Hassan II Mosque in Casablanca
Ramadan in Morocco and other Islamic countries is an unusual time when in addition to heightened spirituality, a special atmosphere permeates the culture unlike the rest of the year. This is even more true when the month falls outside of the school year, as most of it does this year, 2010. Normal schedules are completely turned around during Ramadan, and people enjoy special foods and family celebration.
Red Harira, Moroccan Soup
A typical Ramadan evening in Morocco and other Islamic countries, breakfast or “Laftour” is served after sunset and consists of red or white harira, hard-boiled eggs sprinkled with salt and cumin, a sticky-sweet pastry called shebakkia, dates, freshly-squeezed orange juice, coffee with milk, and often milkshakes made with both avocado and banana.
Shebakkia, a sticky-sweet Ramadan pastry
Sometimes in the evening, some of the more unusual Moroccan specialties are consumed, such as cooked lamb’s feet, sheep’s brains, or even cow’s head.
Most people in Morocco and other Islamic countries go out late in the evening during Ramadan and stay out at night much later than normal. (This is because the three meals of daytime are eaten at night, and the third meal falls about 4 AM.) The streets can be more crowded at midnight than during the daytime rush hours. Many stores and restaurants open up in the evening and stay open until after midnight. Some restaurants stay open until 3 AM.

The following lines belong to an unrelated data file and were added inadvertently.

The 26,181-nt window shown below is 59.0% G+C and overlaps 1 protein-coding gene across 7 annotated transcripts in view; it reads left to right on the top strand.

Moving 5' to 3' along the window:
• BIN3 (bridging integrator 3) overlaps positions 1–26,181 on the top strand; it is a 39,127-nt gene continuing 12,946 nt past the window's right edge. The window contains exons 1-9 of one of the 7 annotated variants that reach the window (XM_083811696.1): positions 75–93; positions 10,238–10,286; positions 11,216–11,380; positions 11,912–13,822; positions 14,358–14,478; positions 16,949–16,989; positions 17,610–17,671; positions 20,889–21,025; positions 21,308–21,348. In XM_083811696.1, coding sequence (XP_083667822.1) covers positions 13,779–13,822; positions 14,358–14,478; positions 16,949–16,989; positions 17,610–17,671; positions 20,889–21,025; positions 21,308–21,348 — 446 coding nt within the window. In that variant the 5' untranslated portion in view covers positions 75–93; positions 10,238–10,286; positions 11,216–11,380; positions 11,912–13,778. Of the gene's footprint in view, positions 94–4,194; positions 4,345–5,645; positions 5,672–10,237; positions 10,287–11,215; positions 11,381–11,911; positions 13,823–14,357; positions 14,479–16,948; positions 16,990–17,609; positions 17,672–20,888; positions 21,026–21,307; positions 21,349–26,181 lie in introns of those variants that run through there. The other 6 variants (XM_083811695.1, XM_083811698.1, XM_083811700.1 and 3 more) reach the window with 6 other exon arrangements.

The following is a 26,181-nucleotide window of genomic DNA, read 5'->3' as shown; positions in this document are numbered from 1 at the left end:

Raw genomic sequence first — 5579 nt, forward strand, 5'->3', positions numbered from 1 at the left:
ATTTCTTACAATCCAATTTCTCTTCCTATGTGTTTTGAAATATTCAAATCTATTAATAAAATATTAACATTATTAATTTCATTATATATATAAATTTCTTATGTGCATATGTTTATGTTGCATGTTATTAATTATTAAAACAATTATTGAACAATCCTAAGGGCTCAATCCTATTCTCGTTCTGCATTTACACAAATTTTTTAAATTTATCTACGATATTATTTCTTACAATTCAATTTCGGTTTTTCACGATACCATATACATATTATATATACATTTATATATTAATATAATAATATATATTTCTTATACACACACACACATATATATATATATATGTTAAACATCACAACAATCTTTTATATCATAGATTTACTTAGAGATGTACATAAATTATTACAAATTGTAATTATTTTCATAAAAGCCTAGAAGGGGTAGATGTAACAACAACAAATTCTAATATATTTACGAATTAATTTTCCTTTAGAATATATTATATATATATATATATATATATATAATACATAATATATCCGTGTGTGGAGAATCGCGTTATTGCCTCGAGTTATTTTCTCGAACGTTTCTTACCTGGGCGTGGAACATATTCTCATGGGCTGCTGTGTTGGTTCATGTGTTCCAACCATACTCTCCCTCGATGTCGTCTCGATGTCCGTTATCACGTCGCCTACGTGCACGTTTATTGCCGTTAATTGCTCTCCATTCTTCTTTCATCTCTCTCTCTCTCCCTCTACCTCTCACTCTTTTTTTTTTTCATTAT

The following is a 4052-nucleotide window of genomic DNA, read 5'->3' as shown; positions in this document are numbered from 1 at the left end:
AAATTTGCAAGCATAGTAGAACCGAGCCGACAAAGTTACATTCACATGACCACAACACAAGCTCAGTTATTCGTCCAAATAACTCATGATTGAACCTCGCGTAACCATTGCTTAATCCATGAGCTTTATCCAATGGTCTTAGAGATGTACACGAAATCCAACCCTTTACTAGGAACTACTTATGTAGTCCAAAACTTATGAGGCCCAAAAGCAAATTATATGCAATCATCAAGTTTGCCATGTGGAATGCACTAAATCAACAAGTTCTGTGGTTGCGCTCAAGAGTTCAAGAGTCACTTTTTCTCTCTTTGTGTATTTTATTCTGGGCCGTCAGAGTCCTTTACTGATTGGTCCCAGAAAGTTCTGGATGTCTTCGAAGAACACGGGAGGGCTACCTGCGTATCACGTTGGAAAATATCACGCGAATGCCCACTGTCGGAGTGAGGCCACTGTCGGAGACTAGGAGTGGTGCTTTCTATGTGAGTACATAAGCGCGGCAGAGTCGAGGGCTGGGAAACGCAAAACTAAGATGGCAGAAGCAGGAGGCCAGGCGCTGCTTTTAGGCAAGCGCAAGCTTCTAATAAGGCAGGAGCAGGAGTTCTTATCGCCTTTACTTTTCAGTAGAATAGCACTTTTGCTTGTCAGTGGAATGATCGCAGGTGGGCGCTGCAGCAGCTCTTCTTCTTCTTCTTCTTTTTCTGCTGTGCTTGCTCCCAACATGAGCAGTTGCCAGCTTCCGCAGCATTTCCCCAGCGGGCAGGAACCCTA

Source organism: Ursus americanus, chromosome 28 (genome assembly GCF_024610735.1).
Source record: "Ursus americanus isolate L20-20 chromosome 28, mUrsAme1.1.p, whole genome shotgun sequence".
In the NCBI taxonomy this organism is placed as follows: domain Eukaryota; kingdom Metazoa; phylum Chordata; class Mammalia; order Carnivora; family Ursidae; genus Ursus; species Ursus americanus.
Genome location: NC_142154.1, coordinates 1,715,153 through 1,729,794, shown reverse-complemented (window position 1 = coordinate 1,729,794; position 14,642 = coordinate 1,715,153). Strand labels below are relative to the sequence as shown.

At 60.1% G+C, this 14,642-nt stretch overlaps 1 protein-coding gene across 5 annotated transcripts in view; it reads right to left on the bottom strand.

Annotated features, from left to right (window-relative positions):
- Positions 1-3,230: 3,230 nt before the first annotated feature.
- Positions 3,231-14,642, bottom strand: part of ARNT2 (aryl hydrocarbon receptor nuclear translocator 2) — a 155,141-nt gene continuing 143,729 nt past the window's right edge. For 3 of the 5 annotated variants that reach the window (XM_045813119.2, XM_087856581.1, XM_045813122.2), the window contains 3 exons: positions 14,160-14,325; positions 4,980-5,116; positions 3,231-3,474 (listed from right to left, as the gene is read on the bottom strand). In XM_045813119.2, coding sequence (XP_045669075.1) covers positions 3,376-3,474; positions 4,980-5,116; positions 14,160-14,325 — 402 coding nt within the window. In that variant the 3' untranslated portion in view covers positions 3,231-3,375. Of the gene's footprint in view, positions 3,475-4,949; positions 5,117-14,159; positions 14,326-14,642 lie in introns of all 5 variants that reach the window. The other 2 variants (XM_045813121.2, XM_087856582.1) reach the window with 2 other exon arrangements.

Because of staying up so late, many housewives will go to bed around 5-6 AM, and get up again around 10-11 AM. It will be too hot at that time (over 100°F/37°C) to go out shopping, so they will prepare foods for the evening from what is available at home. Around 3-5 PM, most people will rest or sleep. After the evening breafast around 7:00 PM, most people rest or sleep another two hours, then get up for the evening. Many housewives and families will go shopping in the supermarkets between 10PM and Midnight. Others just go out because it’s cooler than the daytime, and because everybody else is out.
People who pray have a much more rigorous schedule for getting up, and may need to shower for religious reasons before 10 AM, as well as keeping to rigorous prayer schedules.
Corridor in the Hassan II Mosque in Casablanca
The fast currently starts about 4:30 AM and finishes around 7:00 PM. So now that most students have not yet started back to school (mid-September in Morocco), most are staying up all night until about 5-6 AM, and sleeping late until 3-4 in the afternoon. This is not really a recommended practice, as it shortens the hours of fasting, but it is not absolutely forbidden. Correctly, a person should get up by 11:00 at the latest. However, even for those who do get up, many of them are resting or sleeping several of those hours, but later in the afternoon.
For those who do have regular working hours, the hours of work are generally considerably shortened. Schools open 60-90 minutes later than normal (9:30 -10:00 AM), and instead of closing for lunch, work straight through to an earlier closing time (2:30 – 3:00 PM). Businesses often work 9:00 AM – 3:00 PM, or from 10:00 AM- 4:00 PM.
The last ten days of Ramadan are a very special time, because it is when the Koran was revealed.
The Ablution Room in the Hassan II Mosque in Casablanca
Some people even go to the mosque and pray all night for all of the last ten nights, since no one is sure of the one actual night during that period when the Koran was revealed. This practice is called Itiqaf, and is also felt to offer worshipers protection against excessive socializing, sleeping and talking, and turn worshipers’ attention toward Allah.
For more information about Ramadan in Morocco
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